Al Turner
(Megawave Records)

al turnerEven when it’s played as a melodic instrument like a guitar, the bass has never been a popular instrument in the smooth jazz world—although the success of Wayman Tisdale in the late 90s and throughout the 2000s have helped mainstream it a little. That’s great and encouraging news for Detroit native Al Turner, whom fans of contemporary jazz and R&B have been listening to for years without knowing it. His extensive credits include Aretha Franklin, Oleta Adams, Nancy Wilson, Anita Baker Randy Crawford, Bob James, David Benoit and fellow Motor City groovemeister Earl Klugh. Over the years, Turner has also toured with Benoit, Adams, Cheryl Lynn and Everette Harp and was even working with Baker pre-fame when she was with Free Spirit.

Taking on the spirit of the title of his 2005 debut It’s Good To Have Friends, he works with the high energy funk help of saxman Harp and guitarist Paul Jackson, Jr. on a few key tracks of the mostly hard grooving, always soulful and funky Movin’. Indie artists trying to break ranks among the smooth jazz artists who dominate the radio charts will often play it laid back, but Turner gets down and groovin’ from the get go, jamming it up with Harp on “Stop Watch” before chilling just a bit on “Bassin’.”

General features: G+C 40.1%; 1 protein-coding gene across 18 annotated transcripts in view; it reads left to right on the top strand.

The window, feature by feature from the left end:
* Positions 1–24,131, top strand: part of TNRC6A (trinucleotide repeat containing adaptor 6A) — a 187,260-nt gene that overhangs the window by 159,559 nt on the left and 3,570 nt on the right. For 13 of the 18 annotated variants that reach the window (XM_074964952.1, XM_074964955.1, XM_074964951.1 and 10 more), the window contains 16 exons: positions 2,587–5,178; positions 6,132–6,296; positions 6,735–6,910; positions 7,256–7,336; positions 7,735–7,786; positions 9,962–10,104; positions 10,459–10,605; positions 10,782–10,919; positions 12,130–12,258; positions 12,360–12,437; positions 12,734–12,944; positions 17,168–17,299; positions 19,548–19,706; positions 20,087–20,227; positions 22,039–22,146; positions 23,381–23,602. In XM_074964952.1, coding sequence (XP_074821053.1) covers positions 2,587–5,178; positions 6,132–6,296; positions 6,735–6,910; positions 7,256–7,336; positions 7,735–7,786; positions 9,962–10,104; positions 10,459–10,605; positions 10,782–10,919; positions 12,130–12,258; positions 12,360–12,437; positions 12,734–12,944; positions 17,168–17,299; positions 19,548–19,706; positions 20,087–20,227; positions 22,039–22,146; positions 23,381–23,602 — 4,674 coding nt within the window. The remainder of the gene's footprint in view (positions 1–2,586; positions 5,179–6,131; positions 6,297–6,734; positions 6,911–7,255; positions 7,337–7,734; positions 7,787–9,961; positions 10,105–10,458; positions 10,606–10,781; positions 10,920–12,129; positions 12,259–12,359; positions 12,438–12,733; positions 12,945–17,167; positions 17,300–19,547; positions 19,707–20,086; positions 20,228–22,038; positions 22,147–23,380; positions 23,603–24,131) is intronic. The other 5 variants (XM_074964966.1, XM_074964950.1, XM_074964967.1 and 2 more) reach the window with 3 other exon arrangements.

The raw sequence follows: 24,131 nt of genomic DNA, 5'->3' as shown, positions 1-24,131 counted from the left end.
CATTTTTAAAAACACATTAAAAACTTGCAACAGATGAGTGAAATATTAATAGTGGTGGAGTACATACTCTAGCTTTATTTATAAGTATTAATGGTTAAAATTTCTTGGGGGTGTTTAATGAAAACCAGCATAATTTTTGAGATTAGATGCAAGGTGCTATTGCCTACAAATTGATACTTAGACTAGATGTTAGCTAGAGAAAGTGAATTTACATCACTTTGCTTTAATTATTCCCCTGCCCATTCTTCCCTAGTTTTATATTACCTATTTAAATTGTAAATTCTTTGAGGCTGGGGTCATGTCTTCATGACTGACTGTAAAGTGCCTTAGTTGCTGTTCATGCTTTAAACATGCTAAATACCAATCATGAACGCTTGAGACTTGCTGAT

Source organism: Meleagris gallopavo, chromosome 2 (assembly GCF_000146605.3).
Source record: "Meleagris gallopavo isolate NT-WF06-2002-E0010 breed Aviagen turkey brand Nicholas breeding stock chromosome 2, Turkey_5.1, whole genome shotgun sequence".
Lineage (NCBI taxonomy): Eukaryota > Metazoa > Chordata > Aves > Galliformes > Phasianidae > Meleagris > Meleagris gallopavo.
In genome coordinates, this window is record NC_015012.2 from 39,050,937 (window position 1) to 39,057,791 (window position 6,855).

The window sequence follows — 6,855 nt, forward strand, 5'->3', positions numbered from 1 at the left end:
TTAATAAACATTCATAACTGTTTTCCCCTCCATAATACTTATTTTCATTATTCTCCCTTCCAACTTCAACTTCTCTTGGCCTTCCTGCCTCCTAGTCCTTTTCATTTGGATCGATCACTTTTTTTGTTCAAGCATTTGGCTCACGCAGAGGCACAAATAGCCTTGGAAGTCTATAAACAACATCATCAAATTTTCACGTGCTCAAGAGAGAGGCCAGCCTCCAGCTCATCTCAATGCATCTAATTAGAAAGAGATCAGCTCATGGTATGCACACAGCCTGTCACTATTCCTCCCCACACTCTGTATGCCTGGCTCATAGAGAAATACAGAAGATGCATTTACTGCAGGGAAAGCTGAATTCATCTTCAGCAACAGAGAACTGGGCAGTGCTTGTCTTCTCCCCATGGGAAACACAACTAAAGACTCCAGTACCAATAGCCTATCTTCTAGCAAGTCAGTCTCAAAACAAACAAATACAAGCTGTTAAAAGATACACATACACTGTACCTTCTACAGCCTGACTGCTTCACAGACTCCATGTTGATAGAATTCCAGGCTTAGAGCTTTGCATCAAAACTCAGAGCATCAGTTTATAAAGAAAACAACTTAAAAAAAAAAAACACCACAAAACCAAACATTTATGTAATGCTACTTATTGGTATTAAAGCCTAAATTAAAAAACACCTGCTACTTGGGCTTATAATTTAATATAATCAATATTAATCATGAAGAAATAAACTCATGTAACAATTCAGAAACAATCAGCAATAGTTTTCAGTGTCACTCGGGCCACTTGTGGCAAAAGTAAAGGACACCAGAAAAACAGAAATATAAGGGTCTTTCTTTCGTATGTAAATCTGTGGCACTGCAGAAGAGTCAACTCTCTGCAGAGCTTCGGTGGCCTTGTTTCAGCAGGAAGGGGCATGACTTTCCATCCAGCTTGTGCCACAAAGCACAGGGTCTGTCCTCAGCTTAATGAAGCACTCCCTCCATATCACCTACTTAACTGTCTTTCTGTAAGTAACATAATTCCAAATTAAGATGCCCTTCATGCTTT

To show that he’s not afraid to go against the radio friendly grain just a bit, he blends his low tones with the wistful swirls of Charles Scales’ flute (an instrument which rarely gets airplay) on the throbbing title track. Curiously, after some major risktaking, Turner settles into a more mainstream, go with the flow approach that shows off his penchant for cool sensuality as much as high octane blowing. “It’s Good To Have Friends” is breezy gospel flavored cool, while the romantic “Te Quiero” dreams along as a tender, easy rolling duet with Klugh’s always charming nylon string guitar. Adams chimes in lead vocals on a more overt gospel tune, “Your Will,” which clues the listener in that Turner has his soul steeped in both worlds. Overall this is one of the most compelling indie contemporary jazz releases of 2008.


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- Jonathan Widran